In “Clemency,” Chinonye Chukwu’s gripping new movie, Alfre Woodard plays a death-row prison warden so deeply absorbed in her work that she often appears to be lost in thought. Her job requires both concentration and composure, an ability to maintain stillness and authority in the face of grim everyday realities. More than once a colleague will gently nudge her (“Warden … Warden”) and receive no response. Only when the warden hears her name (“Bernadine!”) will she snap out of her trance, as though suddenly reminded that she is, in fact, a human being and not just a cog in the grinding machinery of death.
The humanity of the condemned —those who await death behind bars and those who are there to guide them through it —is of crucial importance to this spare, somber drama, which won the grand jury prize for U.S. narrative films at Sundance this year. Festival awards have never been a guarantee of quality, much less a harbinger of commercial success. But “Clemency,” opening quietly in limited theatrical release amid bigger, noisier entertainments, deserves a wider audience than it’s likely to find: It’s a sterling piece of American realism, powered by the transfixing spectacle of a great actor at the peak of her powers.
As Bernadine Williams, the longtime overseer of this maximum-security institution, Woodard tightens her face into a mask of resolve that is somehow both coolly inscrutable and intensely expressive. None of the world’s troubles seem to have escaped her heavy-lidded gaze, and nary a flicker of a smile warms her hard-set features. In the opening scene, the camera holds on Bernadine as she marches down a corridor, steeling herself for the ordeal to come and sizing up the enormous gurney to which an inmate, Victor Jimenez (Alex Castillo), will be strapped for his lethal injection. She’s been down this road many times before, but time and experience haven’t numbed her to its horrors.
The gurney is positioned upright in a way that suggests a cross, another instrument of state-sanctioned killing. It’s not the only time Chukwu infuses these grim procedures with the air of a religious ritual. There is also the presence of a sympathetic chaplain (Michael O’Neill) and the anguished weeping of Victor’s mother (Alma Martinez) from the witness room. The connection is made explicit by the Lord’s Prayer that escapes Victor’s throat in his agonizingly protracted final moments, crying out over the sound of a gradually decelerating heart monitor.
Due to an improperly administered injection, Victor’s execution goes horribly wrong, and Chukwu captures the grisly fallout with an excruciating mix of temporal duration and visual restraint. (The deliberately framed cinematography is by Eric Branco, the spare, methodical editing by Phyllis Housen.) Victor dies eventually, but his specter lives on. The botching of an already morally questionable, politically controversial procedure earns the prison undesired media attention and sends Bernadine, without hesitation or even visible panic, into damage-control mode.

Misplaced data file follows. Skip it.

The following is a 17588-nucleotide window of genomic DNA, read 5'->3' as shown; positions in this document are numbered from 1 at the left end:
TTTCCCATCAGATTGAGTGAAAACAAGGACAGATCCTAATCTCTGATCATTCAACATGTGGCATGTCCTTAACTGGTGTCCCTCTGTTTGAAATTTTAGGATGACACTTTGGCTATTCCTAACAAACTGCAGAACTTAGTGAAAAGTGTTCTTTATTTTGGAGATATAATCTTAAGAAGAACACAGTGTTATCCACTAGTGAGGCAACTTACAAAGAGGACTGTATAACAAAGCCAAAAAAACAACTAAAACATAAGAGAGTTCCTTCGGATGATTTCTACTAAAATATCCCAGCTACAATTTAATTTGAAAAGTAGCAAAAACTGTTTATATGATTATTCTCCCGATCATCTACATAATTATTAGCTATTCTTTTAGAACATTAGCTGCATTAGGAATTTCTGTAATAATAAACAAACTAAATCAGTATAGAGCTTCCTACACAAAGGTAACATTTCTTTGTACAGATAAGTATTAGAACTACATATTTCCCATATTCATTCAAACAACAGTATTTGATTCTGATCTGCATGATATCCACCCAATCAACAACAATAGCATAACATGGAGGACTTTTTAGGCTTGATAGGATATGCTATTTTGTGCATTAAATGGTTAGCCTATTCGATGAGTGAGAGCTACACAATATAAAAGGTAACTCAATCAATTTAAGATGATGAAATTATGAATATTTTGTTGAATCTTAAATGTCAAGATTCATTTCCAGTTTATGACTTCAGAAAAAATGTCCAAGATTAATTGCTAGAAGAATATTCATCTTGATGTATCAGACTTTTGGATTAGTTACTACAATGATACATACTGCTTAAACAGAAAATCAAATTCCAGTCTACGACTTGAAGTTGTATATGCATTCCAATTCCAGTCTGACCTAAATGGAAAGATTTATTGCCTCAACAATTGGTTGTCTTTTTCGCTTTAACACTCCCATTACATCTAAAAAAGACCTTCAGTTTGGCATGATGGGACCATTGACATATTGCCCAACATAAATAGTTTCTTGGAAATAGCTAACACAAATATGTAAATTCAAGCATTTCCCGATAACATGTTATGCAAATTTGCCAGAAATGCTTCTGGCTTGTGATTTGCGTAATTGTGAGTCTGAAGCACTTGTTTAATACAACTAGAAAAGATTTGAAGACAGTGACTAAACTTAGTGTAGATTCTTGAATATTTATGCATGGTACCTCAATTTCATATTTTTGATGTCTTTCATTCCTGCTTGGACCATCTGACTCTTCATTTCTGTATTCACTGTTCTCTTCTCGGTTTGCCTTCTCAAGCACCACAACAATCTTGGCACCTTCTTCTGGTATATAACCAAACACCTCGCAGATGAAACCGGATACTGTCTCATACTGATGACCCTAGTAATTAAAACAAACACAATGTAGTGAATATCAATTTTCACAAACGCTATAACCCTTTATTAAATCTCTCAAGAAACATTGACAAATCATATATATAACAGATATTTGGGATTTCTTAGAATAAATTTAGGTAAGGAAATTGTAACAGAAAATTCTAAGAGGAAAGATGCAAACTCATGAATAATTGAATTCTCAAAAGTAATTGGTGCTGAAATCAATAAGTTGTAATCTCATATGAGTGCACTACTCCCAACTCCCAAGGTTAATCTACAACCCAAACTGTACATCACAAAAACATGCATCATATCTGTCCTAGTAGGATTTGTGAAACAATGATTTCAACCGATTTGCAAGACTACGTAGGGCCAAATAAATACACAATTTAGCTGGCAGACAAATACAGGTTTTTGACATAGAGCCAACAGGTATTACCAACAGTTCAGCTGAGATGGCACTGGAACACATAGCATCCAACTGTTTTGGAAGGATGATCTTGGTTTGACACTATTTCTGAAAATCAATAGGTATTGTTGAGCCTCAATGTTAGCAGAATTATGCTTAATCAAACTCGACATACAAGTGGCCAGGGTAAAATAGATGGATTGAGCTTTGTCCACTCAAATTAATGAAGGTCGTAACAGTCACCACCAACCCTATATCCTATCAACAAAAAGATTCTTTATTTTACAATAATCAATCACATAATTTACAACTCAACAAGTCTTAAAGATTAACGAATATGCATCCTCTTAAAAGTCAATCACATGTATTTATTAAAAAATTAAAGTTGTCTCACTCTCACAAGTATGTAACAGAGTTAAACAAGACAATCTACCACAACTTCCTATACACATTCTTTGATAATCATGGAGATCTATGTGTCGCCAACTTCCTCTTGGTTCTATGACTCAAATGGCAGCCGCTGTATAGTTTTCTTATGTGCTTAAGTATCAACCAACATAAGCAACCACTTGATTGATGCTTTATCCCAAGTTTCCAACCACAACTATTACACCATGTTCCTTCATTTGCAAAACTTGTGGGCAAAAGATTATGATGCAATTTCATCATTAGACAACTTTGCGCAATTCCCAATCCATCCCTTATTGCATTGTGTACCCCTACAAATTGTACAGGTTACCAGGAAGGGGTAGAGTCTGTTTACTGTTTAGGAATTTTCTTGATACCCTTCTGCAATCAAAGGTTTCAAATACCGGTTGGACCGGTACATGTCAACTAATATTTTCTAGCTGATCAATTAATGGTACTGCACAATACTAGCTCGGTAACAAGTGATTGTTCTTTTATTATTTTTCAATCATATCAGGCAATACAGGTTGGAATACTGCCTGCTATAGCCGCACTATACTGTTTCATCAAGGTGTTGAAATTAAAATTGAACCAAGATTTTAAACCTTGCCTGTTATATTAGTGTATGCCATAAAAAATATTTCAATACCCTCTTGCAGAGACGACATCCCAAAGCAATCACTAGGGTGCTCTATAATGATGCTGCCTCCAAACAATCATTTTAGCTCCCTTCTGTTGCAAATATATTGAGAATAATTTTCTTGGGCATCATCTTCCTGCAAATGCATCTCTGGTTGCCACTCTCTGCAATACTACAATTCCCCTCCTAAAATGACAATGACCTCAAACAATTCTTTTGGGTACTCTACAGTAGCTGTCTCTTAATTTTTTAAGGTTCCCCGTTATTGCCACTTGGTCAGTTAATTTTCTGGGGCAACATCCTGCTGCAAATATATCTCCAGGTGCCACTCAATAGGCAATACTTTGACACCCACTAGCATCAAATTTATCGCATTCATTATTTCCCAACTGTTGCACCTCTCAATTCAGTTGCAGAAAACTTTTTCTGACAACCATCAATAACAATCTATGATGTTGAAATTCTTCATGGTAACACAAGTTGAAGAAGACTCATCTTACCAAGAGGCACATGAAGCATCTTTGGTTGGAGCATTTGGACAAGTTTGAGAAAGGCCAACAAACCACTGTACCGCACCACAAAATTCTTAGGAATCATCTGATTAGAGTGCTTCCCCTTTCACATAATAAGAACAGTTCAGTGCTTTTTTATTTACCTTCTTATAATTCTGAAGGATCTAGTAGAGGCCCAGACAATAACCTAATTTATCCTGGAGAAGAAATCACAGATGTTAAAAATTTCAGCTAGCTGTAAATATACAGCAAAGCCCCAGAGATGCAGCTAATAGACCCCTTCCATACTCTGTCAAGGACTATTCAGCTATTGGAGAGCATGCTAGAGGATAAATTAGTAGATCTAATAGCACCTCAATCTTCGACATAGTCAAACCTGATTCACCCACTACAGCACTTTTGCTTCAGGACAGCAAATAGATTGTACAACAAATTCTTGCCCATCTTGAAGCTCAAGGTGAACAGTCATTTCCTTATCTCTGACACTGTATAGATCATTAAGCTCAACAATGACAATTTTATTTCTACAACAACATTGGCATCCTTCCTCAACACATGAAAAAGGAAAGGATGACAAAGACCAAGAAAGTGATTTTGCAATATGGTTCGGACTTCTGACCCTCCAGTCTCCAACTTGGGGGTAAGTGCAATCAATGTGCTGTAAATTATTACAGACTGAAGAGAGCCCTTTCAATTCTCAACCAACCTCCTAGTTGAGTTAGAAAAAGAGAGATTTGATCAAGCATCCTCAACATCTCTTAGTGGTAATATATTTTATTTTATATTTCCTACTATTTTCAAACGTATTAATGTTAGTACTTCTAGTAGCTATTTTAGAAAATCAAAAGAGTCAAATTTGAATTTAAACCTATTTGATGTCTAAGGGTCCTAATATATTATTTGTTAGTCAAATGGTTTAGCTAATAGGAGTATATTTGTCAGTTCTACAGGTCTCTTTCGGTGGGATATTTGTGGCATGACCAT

Unfolding over the tense and difficult days that follow, “Clemency” uses this disruption of ordinary routine to bring Bernadine’s psychological strain to the surface —to measure the toll that her work has taken on her emotional and psychological well-being, and especially her marriage to her schoolteacher husband, Jonathan (an excellent Wendell Pierce). The mishandled execution doesn’t cause her problems so much as expose them. It also casts a shadow over the scheduled execution of Anthony Woods (Aldis Hodge), a man in his 30s who was convicted of killing a police officer as a teenager, and who is now waiting for the governor’s office to grant him an 11th-hour reprieve.
There is no comparable uplift in “Clemency.” Marty, as played by Schiff, is no charismatic crusader for justice; he’s nearing the end of a long, often thankless career, and his arguments with the warden seem to arise from a shared, collective exhaustion. Hodge’s performance, by contrast, emphasizes Anthony’s forceful humanity; he rages against the dying of the light behind bars, careening from wild optimism to soul-crushing defeat. In one of the movie’s most difficult scenes, Anthony realizes that his ability to choose the moment and manner of his death might be the one freedom remaining to him —and not for long.
Anthony’s interactions with Bernadine are brief but profoundly impactful, for them as well as the audience. That they are both black Americans, on opposite sides of a system that has failed them both, somehow strikes me as both an incidental detail and, in some ways, the entire point. Their kinship is couched in the usual procedural banalities, in the pressing issues of last meals and last rites. But Woodard and Hodge succeed in infusing even their tersest exchanges —a simple explanation of logistics, an expression of gratitude —with an almost subterranean depth of emotion.
The intensity of their dynamic burns away some of “Clemency’s” occasional missteps, including a few simplistic dream sequences and some overly on-the-nose dialogue between Bernadine and Jonathan, who’s fed up with his “empty shell of a wife.” It’s an understandable if not entirely fair sentiment. Bernadine isn’t empty; although she may have willed herself into an automaton-like stoicism, the guilt and doubt that have worn her down over the years are also testaments to her capacity for feeling.
When she goes out after work to drown her sorrows with a colleague (Richard Gunn), an ocean of repressed torment seems to come gushing out. And when Bernadine locks gazes with the camera in the story’s unflinching final moments, this powerfully bleak movie reminds us that imprisonment is, first and foremost, a condition of the mind and spirit. It pulls us in deep, making us complicit in a strange, terrible intimacy that ultimately draws no distinction between the living and the dead.